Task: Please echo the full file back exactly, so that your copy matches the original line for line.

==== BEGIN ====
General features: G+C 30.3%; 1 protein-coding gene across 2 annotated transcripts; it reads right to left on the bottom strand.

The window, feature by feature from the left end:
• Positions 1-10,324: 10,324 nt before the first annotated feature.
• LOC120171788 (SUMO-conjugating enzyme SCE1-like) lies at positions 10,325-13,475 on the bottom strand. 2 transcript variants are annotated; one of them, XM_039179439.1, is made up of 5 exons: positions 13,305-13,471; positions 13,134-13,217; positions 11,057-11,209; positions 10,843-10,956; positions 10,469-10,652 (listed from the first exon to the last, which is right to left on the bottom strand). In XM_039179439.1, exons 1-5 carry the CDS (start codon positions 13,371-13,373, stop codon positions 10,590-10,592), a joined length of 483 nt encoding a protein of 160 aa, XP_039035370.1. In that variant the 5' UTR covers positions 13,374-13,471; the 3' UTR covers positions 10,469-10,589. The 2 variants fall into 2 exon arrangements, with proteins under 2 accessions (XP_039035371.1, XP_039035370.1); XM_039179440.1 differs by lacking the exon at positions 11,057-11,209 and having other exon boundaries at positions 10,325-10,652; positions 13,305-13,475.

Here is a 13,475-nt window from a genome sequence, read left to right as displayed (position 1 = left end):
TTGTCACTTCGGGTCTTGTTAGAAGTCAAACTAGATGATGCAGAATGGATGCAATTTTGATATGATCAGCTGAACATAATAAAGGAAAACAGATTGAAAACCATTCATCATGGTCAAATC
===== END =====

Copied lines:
General features: G+C 30.3%; 1 protein-coding gene across 2 annotated transcripts; it reads right to left on the bottom strand.

The window, feature by feature from the left end:
• Positions 1-10,324: 10,324 nt before the first annotated feature.
• LOC120171788 (SUMO-conjugating enzyme SCE1-like) lies at positions 10,325-13,475 on the bottom strand. 2 transcript variants are annotated; one of them, XM_039179439.1, is made up of 5 exons: positions 13,305-13,471; positions 13,134-13,217; positions 11,057-11,209; positions 10,843-10,956; positions 10,469-10,652 (listed from the first exon to the last, which is right to left on the bottom strand). In XM_039179439.1, exons 1-5 carry the CDS (start codon positions 13,371-13,373, stop codon positions 10,590-10,592), a joined length of 483 nt encoding a protein of 160 aa, XP_039035370.1. In that variant the 5' UTR covers positions 13,374-13,471; the 3' UTR covers positions 10,469-10,589. The 2 variants fall into 2 exon arrangements, with proteins under 2 accessions (XP_039035371.1, XP_039035370.1); XM_039179440.1 differs by lacking the exon at positions 11,057-11,209 and having other exon boundaries at positions 10,325-10,652; positions 13,305-13,475.

Here is a 13,475-nt window from a genome sequence, read left to right as displayed (position 1 = left end):
TTGTCACTTCGGGTCTTGTTAGAAGTCAAACTAGATGATGCAGAATGGATGCAATTTTGATATGATCAGCTGAACATAATAAAGGAAAACAGATTGAAAACCATTCATCATGGTCAAATC